Laurie H. Glimcher, MD, discusses the promise of XBP1 inhibition as an immunotherapy strategy in ovarian cancer.
Laurie H. Glimcher, MD
In preclinical studies, researchers at Weill Cornell Medical College have demonstrated that turning off the gene XBP1 restores dendritic cell function and could trigger robust immune responses against ovarian tumors, according to a recent article published in Cell.
The gene is part of the endoplasmic reticulum stress response pathway—also known as the unfolded protein response—that can allow tumors to grow and survive when they are deprived of nutrients and oxygen.
Investigators at Weill Cornell reported last year that the gene plays a key role in the development and progression of triple-negative breast cancer. Because of XBP1’s ability to promote tumor cell survival, the group suspected it could also play a role as an inhibitor of antitumor immunity.
In the study, researchers tested a strategy in which mice were injected with nanoparticles. Dendritic cells detect the nanoparticles as invaders and ingest them. Once inside, nanoparticles deliver the molecule that turns XBP1 off, allowing dendritic cells to tell the immune system to attack the cancer. Researchers are working on developing first-in-class drugs that could inhibit the activity of XBP1 in cancer cells and dendritic cells.
To better understand the impact of these findings and next steps in the research, OncLive spoke with senior author Laurie H. Glimcher, MD, Stephen and Suzanne Weiss Dean of Weill Cornell Medical College and a researcher at the Sandra and Edward Meyer Cancer Center.
OncLive: What are the biggest challenges in treating ovarian cancer?
Dr Glimcher: Ovarian cancer has long been known as a silent killer because, for the most common form of the disease, symptoms and diagnosis usually occur only at an advanced stage when treatment is rarely curative. Many researchers are looking at ways to screen for early ovarian cancer, whether it is with a biomarker or scan.
Standard treatment goes only so far. Ninety percent of patients have a recurrence, which indicates the tumors are not responding in a meaningful way to repeated bouts of chemotherapy and surgery. That has led to more aggressive surgery, chemotherapy, radiotherapy, and surveillance.
However, we also now know that ovarian cancers are very heterogeneous—they come in many molecular subtypes, even subtypes within subtypes, and low-grade versus high-grade tumors. This suggests that there are a number of molecular drivers that could be targeted from the pipeline of drugs that exist or are being tested for a number of cancers.
What role does XBP1 play in ovarian cancer?
XBP1 is a bad actor, responsible for driving both primary and metastatic ovarian cancer progression. It contributes to creating the highly immunosuppressive tumor microenvironment that is very prominent in some cancers, including ovarian cancer.
XBP1 shuts off the ability of the immune system to fight ovarian cancer, thus promoting tumor cell survival. We found that it specifically switches genes in dendritic cells that allow these innate immune cells to activate T lymphocytes, the key immune cells that are required to kill ovarian cancer cells. Dendritic cells are the immune system’s early warning system, so shutting them down means the tumors are free to grow unhindered by natural immunity.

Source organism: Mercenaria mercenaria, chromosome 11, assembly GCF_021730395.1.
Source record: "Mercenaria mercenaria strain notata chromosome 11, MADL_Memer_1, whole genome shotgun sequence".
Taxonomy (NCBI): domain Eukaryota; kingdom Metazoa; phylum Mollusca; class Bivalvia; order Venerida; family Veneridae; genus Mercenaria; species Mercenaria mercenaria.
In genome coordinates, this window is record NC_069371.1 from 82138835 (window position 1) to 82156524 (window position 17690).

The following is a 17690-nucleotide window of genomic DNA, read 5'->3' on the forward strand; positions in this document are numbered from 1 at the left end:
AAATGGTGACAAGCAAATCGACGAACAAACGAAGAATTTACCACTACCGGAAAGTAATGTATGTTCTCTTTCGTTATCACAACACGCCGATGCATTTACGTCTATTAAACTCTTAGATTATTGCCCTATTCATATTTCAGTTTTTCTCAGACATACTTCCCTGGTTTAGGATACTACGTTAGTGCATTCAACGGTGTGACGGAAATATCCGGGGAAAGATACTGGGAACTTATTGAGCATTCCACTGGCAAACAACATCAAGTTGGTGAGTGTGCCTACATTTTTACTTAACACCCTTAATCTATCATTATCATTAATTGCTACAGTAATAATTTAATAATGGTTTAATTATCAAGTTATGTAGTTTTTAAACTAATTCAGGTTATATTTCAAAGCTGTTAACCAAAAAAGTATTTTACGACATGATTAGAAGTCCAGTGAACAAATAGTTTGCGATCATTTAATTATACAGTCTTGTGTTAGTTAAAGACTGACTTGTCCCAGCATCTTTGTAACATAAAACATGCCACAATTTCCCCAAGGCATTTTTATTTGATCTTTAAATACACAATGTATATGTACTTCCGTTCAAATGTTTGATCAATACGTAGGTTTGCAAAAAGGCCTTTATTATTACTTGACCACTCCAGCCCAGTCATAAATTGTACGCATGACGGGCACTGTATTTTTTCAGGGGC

When was it first discovered?
My team identified XBP1 and published this finding in 1990 in Science. This study is the first time XBP1 has been found to co-opt and turn off immune cell function in cancer.
What impact could a better understanding of XBP1 have on the treatment of ovarian cancer?
We believe a drug that inhibits XBP1 or more likely its upstream activator, the ER stress enzyme IRE1a, could give ovarian patients the ability to fight their disease using their own natural defenses for the first time. XBP1 is active at all stages of ovarian cancer, meaning that the immune system is quiescent. Our study demonstrates that it is possible to turn XBP1 off in ovarian cancer cells.
What are the next steps in determining novel therapies that could inhibit the activity of XBP1?
We are now devising first-in-class drugs that can inhibit the activity of XBP1 in cancer cells and dendritic cells, which would both sensitize the cancer to treatment and restore an immune response against it. We have already shown, in this study, that it is possible to turn XBP1 off in ovarian cancer, allowing dendritic cells to tell the immune system to attack the cancer.
Do you see immunotherapy playing a bigger role in ovarian cancer in the future?
Certainly. We think XBP1, which turns off immune function, is ovarian cancer’s Achilles heel. A drug that restores that immune attack would be considered immunotherapy.
The field of immunotherapy is rapidly advancing. Immune-based approaches have succeeded in other lethal cancers, such as melanoma, and we believe targeting IRE1a or XBP1 could offer another breakthrough in a deadly cancer.
Cubillos-Ruiz J, Silberman P, Rutkowski M. ER stress sensor XBP1 controls anti-tumor immunity by disrupting dendritic cell homeostasis. [published online June 11, 2015]. Cell. doi: http://dx.doi.org/10.1016/j.cell.2015.05.025.